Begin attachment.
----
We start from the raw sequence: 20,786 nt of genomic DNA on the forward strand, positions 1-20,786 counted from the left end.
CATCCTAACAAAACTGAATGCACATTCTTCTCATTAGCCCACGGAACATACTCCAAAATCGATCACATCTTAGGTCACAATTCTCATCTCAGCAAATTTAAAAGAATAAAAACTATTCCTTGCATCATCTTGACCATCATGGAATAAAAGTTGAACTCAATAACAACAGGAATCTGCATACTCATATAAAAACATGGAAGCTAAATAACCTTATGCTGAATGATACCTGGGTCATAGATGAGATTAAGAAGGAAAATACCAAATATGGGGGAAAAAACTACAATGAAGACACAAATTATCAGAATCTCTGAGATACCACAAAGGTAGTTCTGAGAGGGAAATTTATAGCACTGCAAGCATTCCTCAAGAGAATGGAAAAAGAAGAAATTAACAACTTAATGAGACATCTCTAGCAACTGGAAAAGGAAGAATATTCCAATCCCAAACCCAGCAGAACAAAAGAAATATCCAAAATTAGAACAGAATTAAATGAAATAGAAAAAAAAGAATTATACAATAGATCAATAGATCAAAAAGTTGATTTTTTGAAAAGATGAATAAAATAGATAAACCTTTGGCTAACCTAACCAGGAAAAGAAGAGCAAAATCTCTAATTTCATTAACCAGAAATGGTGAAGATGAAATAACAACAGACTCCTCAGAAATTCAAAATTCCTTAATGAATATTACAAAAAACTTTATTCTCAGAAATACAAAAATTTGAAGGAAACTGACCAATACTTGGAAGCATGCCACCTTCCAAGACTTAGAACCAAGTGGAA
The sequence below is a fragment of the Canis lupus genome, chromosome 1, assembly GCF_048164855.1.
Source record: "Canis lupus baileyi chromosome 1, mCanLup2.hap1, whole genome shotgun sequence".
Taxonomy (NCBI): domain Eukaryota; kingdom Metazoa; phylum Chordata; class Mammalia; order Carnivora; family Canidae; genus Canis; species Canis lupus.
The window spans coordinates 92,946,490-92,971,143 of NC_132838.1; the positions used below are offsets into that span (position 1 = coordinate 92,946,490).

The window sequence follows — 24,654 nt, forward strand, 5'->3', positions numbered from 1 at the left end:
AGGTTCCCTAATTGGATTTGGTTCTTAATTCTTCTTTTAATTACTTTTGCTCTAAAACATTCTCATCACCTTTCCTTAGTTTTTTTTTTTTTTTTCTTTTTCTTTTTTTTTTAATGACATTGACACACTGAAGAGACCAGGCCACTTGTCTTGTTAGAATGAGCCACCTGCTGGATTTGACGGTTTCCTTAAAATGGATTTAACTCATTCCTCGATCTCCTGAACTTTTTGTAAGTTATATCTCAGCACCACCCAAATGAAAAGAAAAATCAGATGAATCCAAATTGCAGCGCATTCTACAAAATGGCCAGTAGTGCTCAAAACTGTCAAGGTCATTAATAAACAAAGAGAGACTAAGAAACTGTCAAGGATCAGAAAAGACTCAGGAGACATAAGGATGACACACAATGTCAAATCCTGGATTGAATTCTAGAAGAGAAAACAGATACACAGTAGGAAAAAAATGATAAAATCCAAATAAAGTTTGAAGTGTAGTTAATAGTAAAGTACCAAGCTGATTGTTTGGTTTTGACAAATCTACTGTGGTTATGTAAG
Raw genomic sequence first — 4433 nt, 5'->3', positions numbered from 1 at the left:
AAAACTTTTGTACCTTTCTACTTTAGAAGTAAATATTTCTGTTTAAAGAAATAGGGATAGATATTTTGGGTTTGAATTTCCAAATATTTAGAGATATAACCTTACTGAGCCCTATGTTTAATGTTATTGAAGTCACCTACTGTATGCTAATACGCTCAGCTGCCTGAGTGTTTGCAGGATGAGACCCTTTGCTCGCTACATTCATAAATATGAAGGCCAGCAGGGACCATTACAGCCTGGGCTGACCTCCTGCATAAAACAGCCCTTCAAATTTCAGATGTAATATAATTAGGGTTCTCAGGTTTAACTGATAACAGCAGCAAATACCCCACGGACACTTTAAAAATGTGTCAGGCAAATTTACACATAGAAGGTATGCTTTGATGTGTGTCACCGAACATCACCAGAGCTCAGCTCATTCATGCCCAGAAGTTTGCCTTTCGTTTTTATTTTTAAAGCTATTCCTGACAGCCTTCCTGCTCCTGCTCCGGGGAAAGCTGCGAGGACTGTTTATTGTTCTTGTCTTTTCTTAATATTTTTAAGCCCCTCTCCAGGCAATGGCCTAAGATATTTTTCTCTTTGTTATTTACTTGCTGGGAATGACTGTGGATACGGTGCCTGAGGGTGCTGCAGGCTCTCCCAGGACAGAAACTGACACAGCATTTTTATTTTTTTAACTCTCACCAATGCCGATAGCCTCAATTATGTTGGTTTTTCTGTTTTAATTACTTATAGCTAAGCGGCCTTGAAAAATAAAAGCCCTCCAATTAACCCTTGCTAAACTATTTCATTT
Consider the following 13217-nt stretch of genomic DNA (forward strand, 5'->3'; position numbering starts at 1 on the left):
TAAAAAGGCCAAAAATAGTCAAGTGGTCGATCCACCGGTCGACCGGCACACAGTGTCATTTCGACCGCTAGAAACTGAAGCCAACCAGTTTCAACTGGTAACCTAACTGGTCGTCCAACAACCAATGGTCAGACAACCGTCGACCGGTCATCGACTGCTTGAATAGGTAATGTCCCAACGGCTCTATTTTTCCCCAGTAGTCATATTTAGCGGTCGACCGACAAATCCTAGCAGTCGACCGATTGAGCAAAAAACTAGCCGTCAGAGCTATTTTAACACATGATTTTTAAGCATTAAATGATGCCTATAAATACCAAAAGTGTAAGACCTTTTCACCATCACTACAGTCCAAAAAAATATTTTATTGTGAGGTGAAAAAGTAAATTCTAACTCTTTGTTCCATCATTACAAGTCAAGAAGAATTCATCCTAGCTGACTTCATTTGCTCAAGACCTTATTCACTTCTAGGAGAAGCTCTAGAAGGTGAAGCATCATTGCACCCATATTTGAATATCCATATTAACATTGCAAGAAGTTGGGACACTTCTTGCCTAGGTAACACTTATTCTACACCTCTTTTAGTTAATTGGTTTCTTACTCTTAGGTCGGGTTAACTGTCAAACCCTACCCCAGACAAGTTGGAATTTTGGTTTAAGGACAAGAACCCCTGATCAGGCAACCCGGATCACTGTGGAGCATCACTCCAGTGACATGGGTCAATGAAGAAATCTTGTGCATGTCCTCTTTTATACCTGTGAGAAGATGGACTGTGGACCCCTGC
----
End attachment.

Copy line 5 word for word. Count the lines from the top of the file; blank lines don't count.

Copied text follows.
Taxonomy (NCBI): domain Eukaryota; kingdom Metazoa; phylum Chordata; class Mammalia; order Carnivora; family Canidae; genus Canis; species Canis lupus.